Berlin's Olympic Stadium (1936) - A Famous Nazi Monument
A project aborted by the outbreak of the First World War and then shaped by Hitler, the Berlin Olympic Stadium was the cradle of the "Olympic Games of Shame" in 1936. This monument, typical of Nazi architecture and oversized for its time, was to serve the propaganda of the Third Reich and impress other nations!
Whether you are an architecture lover, a history lover or simply curious, (re)discover the history of this emblematic stadium.
German Stadium (1913) - a false start!
In 1912, the International Olympic Committee (IOC) designated Berlin as host for the 1916 Olympic Games. In response to this honour, the city of Berlin built a 30,000-seat stadium on the site of a former racecourse (the original ticket offices can still be seen), which was later enlarged to 64,000 seats. Inaugurated on 8 June 1913, this stadium will never host the Games - cancelled due to the outbreak of the First World War!
The stadium was then renamed the "Deutsches Stadion" (German Stadium). It was also known as the Grunewald-Stadion because of its geographical location.
Olympiastadion (1936) - German victory but Nazi defeat
In 1931, when the IOC decided to reallocate the hosting of the Olympic Games to Berlin, it was decided to restore and simply reuse the same structure already supposed to host the 1916 Games. However, not everything happened so simply!
Adolf Hitler, who became Chancellor of Germany in 1933, saw the Olympic Games as a springboard for Germany's supremacy. With a view to establishing his Nazi ideology and providing "proof" of the superiority of the Aryan race to the whole world, he took advantage of the international influence of this event to intensify his propaganda.
To this end, Hitler ordered the architect Werner March (already the architect of the 1916 stadium) to draw up the plans for the new and grandiose "Olympiastadion"! Forty-two million marks were spent to build a stadium with 86,000 to 110,000 seats. Inspired by the Colosseum in Rome, the stadium is a major monument designed to show the power and supremacy of Germany to the rest of the world, not only in sporting terms, but also in the way its buildings and architecture dominate the landscape.
The main entrance, known as the Olympic Gate, is framed by two monumental 35-metre high towers between which the Olympic rings are suspended.
The Olympic Games are all the more popular because they coincide with the birth of television: more than 160,000 people will follow the highlights of the Games on the small screen. When the Chancellor appears, 100,000 arms will be raised to the tribune of honour to greet him.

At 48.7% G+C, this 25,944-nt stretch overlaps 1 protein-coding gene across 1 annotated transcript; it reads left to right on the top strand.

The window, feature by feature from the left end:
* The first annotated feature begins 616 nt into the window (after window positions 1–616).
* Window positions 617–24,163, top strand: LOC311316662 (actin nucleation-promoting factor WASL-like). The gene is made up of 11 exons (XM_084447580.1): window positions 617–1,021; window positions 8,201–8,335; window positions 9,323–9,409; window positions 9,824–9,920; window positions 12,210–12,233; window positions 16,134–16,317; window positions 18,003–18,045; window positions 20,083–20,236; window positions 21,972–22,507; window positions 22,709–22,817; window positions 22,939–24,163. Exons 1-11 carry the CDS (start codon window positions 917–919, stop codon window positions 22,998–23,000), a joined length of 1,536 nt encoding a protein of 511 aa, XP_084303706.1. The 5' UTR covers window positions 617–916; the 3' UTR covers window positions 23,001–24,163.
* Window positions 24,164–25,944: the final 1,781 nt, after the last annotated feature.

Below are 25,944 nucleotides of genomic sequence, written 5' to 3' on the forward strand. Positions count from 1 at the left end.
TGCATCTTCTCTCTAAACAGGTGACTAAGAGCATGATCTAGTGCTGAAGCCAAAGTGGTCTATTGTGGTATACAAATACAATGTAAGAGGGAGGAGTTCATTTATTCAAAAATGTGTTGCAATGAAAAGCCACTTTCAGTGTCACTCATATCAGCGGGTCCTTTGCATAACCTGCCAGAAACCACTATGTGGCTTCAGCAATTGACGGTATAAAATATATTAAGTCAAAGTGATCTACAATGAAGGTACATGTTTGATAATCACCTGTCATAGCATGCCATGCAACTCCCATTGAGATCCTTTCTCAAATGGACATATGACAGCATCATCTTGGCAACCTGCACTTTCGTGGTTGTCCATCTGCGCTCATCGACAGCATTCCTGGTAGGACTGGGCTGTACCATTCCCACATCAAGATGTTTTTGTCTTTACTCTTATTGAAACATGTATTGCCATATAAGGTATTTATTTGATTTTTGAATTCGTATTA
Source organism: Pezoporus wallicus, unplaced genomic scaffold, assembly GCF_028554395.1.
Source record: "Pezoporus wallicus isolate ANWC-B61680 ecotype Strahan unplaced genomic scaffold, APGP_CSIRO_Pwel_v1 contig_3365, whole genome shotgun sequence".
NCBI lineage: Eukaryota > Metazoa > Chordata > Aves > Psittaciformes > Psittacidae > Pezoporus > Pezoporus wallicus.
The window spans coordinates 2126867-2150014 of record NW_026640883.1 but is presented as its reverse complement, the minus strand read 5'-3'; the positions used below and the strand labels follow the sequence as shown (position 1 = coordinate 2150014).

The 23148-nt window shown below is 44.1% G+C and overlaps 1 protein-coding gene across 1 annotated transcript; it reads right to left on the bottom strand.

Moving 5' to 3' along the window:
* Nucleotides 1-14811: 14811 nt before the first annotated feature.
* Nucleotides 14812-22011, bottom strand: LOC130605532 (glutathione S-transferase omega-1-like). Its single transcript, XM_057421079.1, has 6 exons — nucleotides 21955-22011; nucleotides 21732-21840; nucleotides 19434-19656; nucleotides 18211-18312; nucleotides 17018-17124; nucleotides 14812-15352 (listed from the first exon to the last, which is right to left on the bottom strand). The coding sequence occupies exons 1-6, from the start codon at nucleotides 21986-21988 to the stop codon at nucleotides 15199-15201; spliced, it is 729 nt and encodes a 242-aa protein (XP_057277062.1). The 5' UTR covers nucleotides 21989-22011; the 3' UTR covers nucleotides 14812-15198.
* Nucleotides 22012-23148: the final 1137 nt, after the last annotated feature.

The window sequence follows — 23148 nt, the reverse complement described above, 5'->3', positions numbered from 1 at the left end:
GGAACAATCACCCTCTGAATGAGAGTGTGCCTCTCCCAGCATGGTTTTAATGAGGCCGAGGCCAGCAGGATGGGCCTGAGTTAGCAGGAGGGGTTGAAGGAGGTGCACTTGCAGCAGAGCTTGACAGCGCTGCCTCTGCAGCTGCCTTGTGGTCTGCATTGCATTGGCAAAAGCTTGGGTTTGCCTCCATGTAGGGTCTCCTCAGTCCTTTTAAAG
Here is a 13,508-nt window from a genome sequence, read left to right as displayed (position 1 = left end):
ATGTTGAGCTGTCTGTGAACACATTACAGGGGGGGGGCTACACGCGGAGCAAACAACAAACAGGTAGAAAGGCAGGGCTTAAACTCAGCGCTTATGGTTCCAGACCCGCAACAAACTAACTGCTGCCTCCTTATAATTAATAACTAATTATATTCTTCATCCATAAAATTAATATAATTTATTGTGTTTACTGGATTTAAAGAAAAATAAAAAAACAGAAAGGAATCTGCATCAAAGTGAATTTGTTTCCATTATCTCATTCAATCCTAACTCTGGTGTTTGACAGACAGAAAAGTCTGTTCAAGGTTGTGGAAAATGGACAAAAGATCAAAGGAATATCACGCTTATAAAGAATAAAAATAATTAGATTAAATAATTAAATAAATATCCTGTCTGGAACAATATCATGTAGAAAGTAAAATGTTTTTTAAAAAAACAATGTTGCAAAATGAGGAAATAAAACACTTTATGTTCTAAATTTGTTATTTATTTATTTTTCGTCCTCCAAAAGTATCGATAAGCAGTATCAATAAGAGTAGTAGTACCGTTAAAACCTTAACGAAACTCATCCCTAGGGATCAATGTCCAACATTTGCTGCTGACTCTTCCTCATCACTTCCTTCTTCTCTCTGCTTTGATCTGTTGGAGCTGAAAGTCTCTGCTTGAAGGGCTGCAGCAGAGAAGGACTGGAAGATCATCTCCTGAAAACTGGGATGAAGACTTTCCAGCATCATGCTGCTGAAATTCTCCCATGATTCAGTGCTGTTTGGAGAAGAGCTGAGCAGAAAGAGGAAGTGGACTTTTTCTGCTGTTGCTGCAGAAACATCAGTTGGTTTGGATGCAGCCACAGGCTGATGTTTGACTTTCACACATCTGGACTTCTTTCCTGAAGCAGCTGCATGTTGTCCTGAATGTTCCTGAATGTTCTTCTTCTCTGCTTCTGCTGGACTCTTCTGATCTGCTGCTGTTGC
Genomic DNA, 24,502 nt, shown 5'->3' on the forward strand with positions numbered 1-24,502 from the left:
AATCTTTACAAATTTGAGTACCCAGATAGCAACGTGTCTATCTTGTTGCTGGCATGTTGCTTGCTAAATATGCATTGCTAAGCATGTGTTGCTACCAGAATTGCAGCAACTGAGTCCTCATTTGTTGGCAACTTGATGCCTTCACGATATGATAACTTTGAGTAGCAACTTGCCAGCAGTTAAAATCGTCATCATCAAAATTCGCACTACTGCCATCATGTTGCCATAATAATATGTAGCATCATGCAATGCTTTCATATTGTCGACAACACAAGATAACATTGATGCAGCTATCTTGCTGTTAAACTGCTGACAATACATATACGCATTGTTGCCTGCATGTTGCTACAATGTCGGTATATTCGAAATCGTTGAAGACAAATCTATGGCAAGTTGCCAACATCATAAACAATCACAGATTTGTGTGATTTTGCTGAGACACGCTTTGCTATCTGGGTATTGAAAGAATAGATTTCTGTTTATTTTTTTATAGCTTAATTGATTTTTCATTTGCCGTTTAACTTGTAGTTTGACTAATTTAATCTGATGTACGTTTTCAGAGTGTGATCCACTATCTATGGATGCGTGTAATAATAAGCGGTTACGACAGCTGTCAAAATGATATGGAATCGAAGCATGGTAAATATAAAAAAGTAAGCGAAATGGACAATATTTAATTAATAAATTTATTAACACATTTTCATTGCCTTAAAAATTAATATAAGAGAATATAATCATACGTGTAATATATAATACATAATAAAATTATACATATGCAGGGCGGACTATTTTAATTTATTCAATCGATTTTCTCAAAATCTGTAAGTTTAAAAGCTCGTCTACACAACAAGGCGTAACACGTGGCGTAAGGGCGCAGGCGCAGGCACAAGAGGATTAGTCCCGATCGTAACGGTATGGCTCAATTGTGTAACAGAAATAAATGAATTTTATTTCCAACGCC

However, things did not turn out as planned: it was neither Germany's pomp and circumstance nor the performance of the German team (which finished first in the Games) that left a lasting impression, but rather the four gold medals won by the legendary athlete Jesse Owens and the anger of Hitler leaving the venue to avoid saluting the black American champion. If Hitler thought he had planned everything to make the games work to his advantage, it was without counting on the extraordinary performance of the American athlete who contradicted Hitler's statements about the so-called "inferior" races.
The stadium today
The entire stadium was renovated in 2004, in order to return to the original architecture of the time and make it suitable for more modern use. It was in this stadium that the final of the 2006 Football World Cup took place.
Finally, it is the historic home of the Hertha BSC Berlin football club. However, the club is looking to build another football stadium in Berlin by 2025 ! It will be interesting to see what will become of the stadium, given its tumultuous history.
You can visit the Berlin Olympic Stadium independently (8€) or as part of a guided tour (12€).
Adress: Olympischer Platz 3, 14053 Berlin.
With a curious personality and a passion for well-chosen words, writing and discovery are my two passions. Berlin intrigues and fascinates me, with its cultural and artistic richness, its modernity and its ability to constantly renew itself.